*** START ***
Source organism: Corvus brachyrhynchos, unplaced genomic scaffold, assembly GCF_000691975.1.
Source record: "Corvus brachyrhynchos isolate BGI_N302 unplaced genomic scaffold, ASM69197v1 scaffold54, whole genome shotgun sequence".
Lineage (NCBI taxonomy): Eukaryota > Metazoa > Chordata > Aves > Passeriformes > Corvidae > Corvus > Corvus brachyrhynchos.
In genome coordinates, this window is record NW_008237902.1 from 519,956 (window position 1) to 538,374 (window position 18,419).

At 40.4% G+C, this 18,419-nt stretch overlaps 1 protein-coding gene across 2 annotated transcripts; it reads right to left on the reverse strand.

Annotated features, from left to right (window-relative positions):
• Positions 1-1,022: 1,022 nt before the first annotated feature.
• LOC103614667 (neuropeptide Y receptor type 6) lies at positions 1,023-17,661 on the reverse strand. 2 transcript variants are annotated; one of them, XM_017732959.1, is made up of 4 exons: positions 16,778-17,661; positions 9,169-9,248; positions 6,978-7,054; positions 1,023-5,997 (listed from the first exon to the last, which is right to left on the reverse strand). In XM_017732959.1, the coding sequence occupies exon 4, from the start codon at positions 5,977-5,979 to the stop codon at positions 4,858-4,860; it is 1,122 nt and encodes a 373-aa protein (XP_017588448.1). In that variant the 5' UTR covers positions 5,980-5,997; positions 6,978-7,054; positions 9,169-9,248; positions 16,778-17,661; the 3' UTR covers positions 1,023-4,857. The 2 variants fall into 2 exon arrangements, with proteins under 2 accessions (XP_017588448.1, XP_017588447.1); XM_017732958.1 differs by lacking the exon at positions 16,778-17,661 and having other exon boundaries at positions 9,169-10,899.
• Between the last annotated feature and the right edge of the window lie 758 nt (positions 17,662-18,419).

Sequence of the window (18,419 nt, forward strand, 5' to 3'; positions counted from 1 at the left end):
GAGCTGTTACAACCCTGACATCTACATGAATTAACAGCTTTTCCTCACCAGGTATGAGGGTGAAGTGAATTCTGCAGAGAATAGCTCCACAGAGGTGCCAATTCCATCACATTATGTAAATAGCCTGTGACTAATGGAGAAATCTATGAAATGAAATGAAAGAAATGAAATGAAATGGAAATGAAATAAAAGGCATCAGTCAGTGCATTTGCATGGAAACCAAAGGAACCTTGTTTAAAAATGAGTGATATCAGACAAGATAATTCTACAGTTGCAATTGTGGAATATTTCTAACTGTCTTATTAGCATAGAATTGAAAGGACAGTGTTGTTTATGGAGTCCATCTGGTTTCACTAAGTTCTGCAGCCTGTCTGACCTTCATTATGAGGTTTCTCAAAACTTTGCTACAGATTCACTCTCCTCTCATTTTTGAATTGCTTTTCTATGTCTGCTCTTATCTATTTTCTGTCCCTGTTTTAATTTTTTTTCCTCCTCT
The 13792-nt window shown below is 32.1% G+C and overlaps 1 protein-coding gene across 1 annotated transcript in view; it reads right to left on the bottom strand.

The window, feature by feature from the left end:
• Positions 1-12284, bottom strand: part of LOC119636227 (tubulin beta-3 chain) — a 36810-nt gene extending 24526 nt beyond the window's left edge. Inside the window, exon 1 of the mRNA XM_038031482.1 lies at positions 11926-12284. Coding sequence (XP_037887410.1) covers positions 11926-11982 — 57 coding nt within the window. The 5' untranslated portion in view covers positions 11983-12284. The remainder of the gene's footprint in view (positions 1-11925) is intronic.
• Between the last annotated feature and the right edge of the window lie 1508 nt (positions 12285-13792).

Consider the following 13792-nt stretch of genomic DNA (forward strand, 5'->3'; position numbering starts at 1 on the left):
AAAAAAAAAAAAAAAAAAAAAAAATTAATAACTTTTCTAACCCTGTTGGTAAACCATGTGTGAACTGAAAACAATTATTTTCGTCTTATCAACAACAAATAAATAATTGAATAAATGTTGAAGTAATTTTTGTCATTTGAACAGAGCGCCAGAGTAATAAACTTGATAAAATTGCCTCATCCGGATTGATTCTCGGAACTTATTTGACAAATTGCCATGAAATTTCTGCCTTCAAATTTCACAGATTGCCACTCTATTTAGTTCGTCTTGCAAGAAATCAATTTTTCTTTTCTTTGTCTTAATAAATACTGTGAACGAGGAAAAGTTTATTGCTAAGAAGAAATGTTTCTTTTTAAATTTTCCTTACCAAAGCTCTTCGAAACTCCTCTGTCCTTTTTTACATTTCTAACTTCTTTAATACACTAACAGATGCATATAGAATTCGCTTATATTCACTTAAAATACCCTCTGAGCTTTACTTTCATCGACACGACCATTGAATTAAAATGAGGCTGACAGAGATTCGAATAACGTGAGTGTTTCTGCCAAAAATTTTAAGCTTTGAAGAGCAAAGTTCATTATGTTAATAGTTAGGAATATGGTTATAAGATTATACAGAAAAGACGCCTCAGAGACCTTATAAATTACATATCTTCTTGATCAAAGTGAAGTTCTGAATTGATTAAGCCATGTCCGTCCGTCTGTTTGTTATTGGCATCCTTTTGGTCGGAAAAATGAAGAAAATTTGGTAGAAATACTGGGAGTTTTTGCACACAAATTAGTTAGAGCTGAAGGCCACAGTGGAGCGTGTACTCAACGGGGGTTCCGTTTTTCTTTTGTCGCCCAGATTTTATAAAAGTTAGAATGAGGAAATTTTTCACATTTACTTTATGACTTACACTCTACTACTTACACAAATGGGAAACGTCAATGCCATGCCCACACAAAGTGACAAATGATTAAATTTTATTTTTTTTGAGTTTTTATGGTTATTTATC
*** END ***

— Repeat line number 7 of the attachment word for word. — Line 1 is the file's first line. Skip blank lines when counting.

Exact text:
• Positions 1-1,022: 1,022 nt before the first annotated feature.